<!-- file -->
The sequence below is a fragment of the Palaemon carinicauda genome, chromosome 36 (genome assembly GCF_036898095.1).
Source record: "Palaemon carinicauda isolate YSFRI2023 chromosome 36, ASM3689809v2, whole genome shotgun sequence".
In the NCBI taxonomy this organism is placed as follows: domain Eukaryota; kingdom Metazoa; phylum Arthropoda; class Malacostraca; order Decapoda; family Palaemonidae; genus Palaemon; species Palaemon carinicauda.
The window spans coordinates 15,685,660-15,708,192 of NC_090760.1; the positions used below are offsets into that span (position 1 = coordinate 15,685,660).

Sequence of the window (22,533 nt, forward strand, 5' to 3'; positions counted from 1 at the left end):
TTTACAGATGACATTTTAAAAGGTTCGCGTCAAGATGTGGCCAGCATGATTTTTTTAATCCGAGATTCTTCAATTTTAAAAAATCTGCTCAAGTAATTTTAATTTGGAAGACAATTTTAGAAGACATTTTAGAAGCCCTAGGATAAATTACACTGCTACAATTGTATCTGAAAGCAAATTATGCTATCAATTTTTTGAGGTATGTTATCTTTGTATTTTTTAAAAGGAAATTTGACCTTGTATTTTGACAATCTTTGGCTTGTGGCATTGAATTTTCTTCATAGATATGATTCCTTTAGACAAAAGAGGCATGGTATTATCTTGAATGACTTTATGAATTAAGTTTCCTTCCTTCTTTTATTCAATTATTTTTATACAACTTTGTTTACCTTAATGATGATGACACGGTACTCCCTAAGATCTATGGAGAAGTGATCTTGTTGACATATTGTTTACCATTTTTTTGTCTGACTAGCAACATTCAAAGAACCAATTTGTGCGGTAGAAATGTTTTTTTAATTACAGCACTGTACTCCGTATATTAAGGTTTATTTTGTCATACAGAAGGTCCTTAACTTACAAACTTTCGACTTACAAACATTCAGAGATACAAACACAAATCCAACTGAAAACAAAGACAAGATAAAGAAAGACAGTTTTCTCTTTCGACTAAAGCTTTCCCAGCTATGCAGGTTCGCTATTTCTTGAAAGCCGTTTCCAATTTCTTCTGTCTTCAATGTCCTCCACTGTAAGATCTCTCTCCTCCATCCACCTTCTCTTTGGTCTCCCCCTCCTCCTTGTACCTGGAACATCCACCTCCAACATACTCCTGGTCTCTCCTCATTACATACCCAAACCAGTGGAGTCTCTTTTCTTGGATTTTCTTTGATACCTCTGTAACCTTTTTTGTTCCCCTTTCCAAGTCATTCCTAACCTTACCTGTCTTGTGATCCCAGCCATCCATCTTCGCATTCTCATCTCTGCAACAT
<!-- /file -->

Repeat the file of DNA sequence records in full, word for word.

The sequence below is a fragment of the Palaemon carinicauda genome, chromosome 36 (genome assembly GCF_036898095.1).
Source record: "Palaemon carinicauda isolate YSFRI2023 chromosome 36, ASM3689809v2, whole genome shotgun sequence".
In the NCBI taxonomy this organism is placed as follows: domain Eukaryota; kingdom Metazoa; phylum Arthropoda; class Malacostraca; order Decapoda; family Palaemonidae; genus Palaemon; species Palaemon carinicauda.
The window spans coordinates 15,685,660-15,708,192 of NC_090760.1; the positions used below are offsets into that span (position 1 = coordinate 15,685,660).

Sequence of the window (22,533 nt, forward strand, 5' to 3'; positions counted from 1 at the left end):
TTTACAGATGACATTTTAAAAGGTTCGCGTCAAGATGTGGCCAGCATGATTTTTTTAATCCGAGATTCTTCAATTTTAAAAAATCTGCTCAAGTAATTTTAATTTGGAAGACAATTTTAGAAGACATTTTAGAAGCCCTAGGATAAATTACACTGCTACAATTGTATCTGAAAGCAAATTATGCTATCAATTTTTTGAGGTATGTTATCTTTGTATTTTTTAAAAGGAAATTTGACCTTGTATTTTGACAATCTTTGGCTTGTGGCATTGAATTTTCTTCATAGATATGATTCCTTTAGACAAAAGAGGCATGGTATTATCTTGAATGACTTTATGAATTAAGTTTCCTTCCTTCTTTTATTCAATTATTTTTATACAACTTTGTTTACCTTAATGATGATGACACGGTACTCCCTAAGATCTATGGAGAAGTGATCTTGTTGACATATTGTTTACCATTTTTTTGTCTGACTAGCAACATTCAAAGAACCAATTTGTGCGGTAGAAATGTTTTTTTAATTACAGCACTGTACTCCGTATATTAAGGTTTATTTTGTCATACAGAAGGTCCTTAACTTACAAACTTTCGACTTACAAACATTCAGAGATACAAACACAAATCCAACTGAAAACAAAGACAAGATAAAGAAAGACAGTTTTCTCTTTCGACTAAAGCTTTCCCAGCTATGCAGGTTCGCTATTTCTTGAAAGCCGTTTCCAATTTCTTCTGTCTTCAATGTCCTCCACTGTAAGATCTCTCTCCTCCATCCACCTTCTCTTTGGTCTCCCCCTCCTCCTTGTACCTGGAACATCCACCTCCAACATACTCCTGGTCTCTCCTCATTACATACCCAAACCAGTGGAGTCTCTTTTCTTGGATTTTCTTTGATACCTCTGTAACCTTTTTTGTTCCCCTTTCCAAGTCATTCCTAACCTTACCTGTCTTGTGATCCCAGCCATCCATCTTCGCATTCTCATCTCTGCAACAT